Ohio lawmakers have proposed multiple bills that would expand the Ohio workers’ compensation laws in reaction to the COVID-19 pandemic. At the end of March 2020, lawmakers introduced House Bill 573 that would include COVID-19 as a statutorily defined occupational disease under the Ohio workers’ compensation laws, similar to other occupational diseases such as asbestosis.
The language introduces a new standard creating a presumption that any employee who contracted COVID-19 and was required to work outside of their home during the time of Ohio’s stay at home order contracted the disease in the course and scope of their employment. This language vastly expands and alters the current laws surrounding occupational disease exposure. Other states are also considering creating a new rebuttal presumption of occupational exposure for employees who contract COVID-19. In fact, Illinois’ Workers’ Compensation Commission issued an emergency amendment last week. You can read about this in my colleague Bide Akande’s Employer Law Report blog here.
In addition, Ohio Senator Thomas Patton has proposed legislation that would provide compensation to grocery store and food packaging and processing workers should they contract COVID-19 at their workplace. Senator Patton previously introduced legislation that would provide workers’ compensation benefits to first responders such as police officers, firefighters and emergency medical services personnel if they were diagnosed with post-traumatic stress disorder (PTSD) arising out of their work duties. Similar efforts to expand benefits to first responders with PTSD have not been fruitful given that it is singling out a group of employees, not treating all employees similarly, and thus may not be constitutional.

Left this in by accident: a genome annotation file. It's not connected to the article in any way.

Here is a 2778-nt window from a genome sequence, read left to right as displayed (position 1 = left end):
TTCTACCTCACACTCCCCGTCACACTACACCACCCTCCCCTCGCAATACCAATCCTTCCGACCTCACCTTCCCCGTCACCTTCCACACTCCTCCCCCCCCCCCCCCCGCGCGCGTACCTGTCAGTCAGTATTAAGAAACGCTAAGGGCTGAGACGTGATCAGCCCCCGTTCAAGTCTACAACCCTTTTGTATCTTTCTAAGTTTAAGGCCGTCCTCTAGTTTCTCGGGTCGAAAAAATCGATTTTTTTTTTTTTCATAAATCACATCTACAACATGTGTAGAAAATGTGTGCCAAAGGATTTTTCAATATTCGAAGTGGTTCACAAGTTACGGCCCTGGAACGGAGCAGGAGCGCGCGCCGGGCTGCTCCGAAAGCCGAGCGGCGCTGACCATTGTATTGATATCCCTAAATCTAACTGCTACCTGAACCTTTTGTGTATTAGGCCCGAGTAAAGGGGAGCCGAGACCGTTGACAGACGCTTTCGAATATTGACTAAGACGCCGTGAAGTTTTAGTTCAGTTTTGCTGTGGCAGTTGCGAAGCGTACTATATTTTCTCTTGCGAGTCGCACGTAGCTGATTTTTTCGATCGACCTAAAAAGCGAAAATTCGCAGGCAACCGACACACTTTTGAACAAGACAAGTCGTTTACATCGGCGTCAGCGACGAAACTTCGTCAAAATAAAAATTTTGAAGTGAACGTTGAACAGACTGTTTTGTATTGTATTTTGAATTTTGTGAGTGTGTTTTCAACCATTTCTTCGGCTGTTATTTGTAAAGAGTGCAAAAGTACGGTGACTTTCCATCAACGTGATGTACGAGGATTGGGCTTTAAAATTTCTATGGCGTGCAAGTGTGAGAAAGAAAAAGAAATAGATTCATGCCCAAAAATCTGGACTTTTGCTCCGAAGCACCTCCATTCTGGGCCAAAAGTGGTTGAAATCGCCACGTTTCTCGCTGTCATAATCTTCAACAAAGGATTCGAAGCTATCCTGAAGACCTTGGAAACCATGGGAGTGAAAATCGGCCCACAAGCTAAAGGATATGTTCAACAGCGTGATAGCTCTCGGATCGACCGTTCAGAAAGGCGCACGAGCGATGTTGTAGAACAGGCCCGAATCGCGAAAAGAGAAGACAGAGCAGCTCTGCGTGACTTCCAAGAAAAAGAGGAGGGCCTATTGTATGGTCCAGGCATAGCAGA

To date, Ohio Gov. Mike DeWine has not indicated that he supports these pending measures during his daily press briefings. We will continue to monitor these pending efforts to see if the bills move through the legislative process.
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